What’s more, youth who were suicidal experienced the biggest benefit, and as for the youth who were already resilient when they came into their peer leader roles: they were more likely to refer peers to adults than before the program.


Petrova et. al also evaluated the impact of Sources of Strength and showed that after three months, it lead to changes within the whole school population. The greatest shift

was in students’ perception that there were adults in the school that they could turn to for support. Overall, there was greater acceptance that asking for help was a good thing. Within the whole school population, the students who had the most positive changes were those who had suicidal feelings or thoughts.


These results are encouraging considering that currently, most youth only disclose their suicidal thoughts to peers. While more research is needed to build on the studies that only looked at the short term, Sources of Strength offers a promising practice for suicidal youth- known to have fewer deep ties to supportive adults - to learn that it’s ok to ask for help, and to be exposed to opportunities to build resilience.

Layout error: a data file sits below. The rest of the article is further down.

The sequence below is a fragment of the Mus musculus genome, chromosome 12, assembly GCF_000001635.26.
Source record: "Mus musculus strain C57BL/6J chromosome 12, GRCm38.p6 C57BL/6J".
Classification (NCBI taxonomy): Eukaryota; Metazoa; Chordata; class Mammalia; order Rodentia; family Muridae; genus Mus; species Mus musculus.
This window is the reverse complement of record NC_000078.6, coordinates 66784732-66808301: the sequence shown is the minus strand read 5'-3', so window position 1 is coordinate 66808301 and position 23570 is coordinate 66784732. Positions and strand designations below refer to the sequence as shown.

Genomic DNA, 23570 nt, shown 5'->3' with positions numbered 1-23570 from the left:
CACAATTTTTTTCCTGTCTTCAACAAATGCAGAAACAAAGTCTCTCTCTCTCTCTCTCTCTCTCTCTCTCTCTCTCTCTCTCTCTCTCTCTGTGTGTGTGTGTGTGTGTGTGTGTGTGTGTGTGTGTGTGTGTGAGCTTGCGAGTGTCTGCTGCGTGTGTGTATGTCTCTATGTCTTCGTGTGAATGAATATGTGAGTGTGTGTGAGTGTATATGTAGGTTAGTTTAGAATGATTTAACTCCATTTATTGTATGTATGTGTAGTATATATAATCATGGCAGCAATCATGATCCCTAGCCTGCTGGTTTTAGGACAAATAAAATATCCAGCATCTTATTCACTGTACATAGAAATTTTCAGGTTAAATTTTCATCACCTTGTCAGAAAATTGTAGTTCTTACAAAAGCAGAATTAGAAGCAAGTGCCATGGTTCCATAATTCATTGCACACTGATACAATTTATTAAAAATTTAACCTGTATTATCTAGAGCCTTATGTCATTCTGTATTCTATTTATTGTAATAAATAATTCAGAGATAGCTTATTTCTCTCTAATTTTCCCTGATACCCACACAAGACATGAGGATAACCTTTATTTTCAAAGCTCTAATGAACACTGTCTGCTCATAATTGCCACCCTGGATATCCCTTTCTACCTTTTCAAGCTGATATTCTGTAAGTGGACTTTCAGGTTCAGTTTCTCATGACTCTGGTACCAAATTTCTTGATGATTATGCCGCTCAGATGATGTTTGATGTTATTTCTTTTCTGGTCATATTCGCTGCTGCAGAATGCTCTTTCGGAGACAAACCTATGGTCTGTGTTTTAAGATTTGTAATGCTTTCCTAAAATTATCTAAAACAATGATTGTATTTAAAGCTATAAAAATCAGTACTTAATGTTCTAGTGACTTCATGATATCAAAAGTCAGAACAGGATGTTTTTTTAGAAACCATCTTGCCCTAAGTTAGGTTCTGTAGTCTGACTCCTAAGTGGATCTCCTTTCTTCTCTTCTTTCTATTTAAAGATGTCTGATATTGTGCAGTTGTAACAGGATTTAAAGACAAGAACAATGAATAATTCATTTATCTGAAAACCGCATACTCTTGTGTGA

Ottawa Public Health. Ottawa Student Drug Use and Health Report, 2014. Ottawa (ON): Ottawa Public Health; 2014.

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Petrova, M., Wyman, P. A., Schmeelk-Cone, K., Pisani, R. A. (2015). Postive-Themed Suicide Prevention Messages Delivered by Adolescent Peer Leaders: Proximal Impact on Classmate’s Coping Attitudes and Perceptions of Adult Support. Suicide and Life Threatening Behaviour, 45 (6),


Pisani, R. A., Schmeelk-Cone, K., Gunzler, D., Petrova, M., Goldston, D. B., Tu, X., Wyman, P. A. (2012). Associations Between Suicidal High School Students’ Help- Seeking and their Attitudes and Perceptions of Social Environment. Journal Youth Adolescence, 41, 1312-1324.


Schmeelk-Cone, K., Pisani, R. A., Petrova, M., Wyman, P. A. (2012). Three Scales Assessing High School Students’ Attitudes and Perceived Norms About Seeking Adult Help for Distress and Suicide Concerns. Suicide and Life Threatening Behaviour, 42 (2), 157-172.


Wyman, P. A, Brown, H., LoMurray, M., Schmeelk-Cone, K., Petrova, M., Yu, Q., Walsh, E., Tu, X., Wang, W., (2010). An Outcome Evaluation of the Sources of Strength Suicide Prevention Program Delivered by Adolescent Peer Leaders in High Schools. American Journal of Public Health, 100 (9), 1653-1661.